This is especially hurting the company during all-important sales periods like Black Friday and spike searches for holiday party outfits. For Google, Nude Barre doubled allocated dollar spend in November over the previous month — but that resulted in approximately just $600 worth of ads running throughout the month despite the busy Black Friday sale. Carpenter said this is likely due to the audience shrinking over the past few months. “November was our highest DTC revenue month all year,” she said, but that was mainly from ramping up Meta ads to offset the drop in Google traffic.

A Google spokesperson confirmed that “SafeSearch blurring is designed to protect people from inadvertently encountering explicit or graphic content. Since blurring images is a new feature, our algorithms have been optimized for safety and in some cases that can mean that content which is less explicit may be blurred, which is what happened here,” the spokesperson said, who added that people can easily unblur them by clicking on the image in the viewer. “Whether you are an advertiser does not impact blurring in Search results. We appreciate the feedback and our teams are always working on improving our technology to ensure that our systems strike the right balance.”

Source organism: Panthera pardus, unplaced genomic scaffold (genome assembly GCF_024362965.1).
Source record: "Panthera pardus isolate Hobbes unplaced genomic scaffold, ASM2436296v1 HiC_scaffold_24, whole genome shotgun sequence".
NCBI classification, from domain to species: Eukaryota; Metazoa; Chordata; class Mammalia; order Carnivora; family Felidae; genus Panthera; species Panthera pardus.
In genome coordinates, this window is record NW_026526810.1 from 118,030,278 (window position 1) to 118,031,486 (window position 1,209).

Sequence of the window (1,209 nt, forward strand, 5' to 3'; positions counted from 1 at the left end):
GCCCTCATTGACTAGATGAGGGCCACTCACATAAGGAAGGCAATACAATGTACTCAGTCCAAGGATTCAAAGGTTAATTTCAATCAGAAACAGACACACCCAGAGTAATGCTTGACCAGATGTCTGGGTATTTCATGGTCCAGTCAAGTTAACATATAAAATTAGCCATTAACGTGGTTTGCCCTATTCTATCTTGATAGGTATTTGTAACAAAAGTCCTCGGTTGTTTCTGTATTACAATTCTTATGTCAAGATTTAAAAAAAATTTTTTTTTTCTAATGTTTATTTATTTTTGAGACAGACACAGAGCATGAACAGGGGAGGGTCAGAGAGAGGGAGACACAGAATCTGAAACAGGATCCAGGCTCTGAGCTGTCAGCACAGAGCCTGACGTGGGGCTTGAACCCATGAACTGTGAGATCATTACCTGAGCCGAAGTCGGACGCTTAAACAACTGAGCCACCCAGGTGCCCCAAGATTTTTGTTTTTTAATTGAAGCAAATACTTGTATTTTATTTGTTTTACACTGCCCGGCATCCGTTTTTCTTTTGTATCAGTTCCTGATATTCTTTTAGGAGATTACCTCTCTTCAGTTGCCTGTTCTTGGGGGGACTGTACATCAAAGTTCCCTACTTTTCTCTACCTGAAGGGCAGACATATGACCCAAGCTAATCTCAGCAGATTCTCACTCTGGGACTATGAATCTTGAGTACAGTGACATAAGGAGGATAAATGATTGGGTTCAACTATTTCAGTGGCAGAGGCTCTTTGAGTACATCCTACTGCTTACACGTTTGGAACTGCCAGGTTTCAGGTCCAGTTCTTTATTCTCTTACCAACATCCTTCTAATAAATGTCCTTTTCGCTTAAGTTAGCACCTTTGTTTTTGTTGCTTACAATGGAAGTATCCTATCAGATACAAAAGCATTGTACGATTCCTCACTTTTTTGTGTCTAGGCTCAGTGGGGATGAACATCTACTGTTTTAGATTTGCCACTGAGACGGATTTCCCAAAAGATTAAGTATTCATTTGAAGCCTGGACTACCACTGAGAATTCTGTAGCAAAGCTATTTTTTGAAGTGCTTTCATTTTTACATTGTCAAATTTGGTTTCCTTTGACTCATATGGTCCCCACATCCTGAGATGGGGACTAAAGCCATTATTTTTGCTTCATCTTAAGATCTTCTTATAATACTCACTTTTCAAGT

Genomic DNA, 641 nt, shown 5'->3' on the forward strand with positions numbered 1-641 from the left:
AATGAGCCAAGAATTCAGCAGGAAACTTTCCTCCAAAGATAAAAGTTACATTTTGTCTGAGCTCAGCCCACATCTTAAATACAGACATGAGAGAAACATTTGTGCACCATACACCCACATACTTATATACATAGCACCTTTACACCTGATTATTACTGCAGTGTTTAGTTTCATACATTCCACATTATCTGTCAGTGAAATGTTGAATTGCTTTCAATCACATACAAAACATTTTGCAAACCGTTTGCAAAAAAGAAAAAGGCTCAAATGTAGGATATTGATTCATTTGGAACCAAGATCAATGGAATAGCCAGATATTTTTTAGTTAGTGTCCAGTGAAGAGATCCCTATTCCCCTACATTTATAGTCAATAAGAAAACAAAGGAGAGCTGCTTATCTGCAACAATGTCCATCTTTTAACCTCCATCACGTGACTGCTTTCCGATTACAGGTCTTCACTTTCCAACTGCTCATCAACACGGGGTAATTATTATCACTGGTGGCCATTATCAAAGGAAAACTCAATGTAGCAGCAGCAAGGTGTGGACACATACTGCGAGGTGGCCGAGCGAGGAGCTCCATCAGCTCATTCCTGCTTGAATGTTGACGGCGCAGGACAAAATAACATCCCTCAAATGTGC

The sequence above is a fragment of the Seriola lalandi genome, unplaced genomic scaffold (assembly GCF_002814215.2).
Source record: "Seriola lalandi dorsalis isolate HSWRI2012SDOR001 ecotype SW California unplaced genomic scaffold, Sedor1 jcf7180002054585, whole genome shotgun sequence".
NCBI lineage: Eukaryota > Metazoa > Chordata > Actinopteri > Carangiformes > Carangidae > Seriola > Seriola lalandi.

It’s a particularly frustrating issue for a small business to deal with. “Our models are actually wearing the products but they look naked,” Carpenter said, “which is the point of the brand, but it does make it challenging from an advertising perspective.” Carpenter first launched Nude Barre locally in New York in 2009, inspired by her ballet career and difficulty finding darker ballet tights to match her deeper skin tone. In 2019, Serena Williams became an investor along with Bumble founder Whitney Wolfe Herd. Since then, Carpenter has increasingly upped digital marketing efforts to grow Nude Barre’s DTC business. And digital advertising on Google and Meta has been a big part of that playbook. 

Figuring out the Google algorithms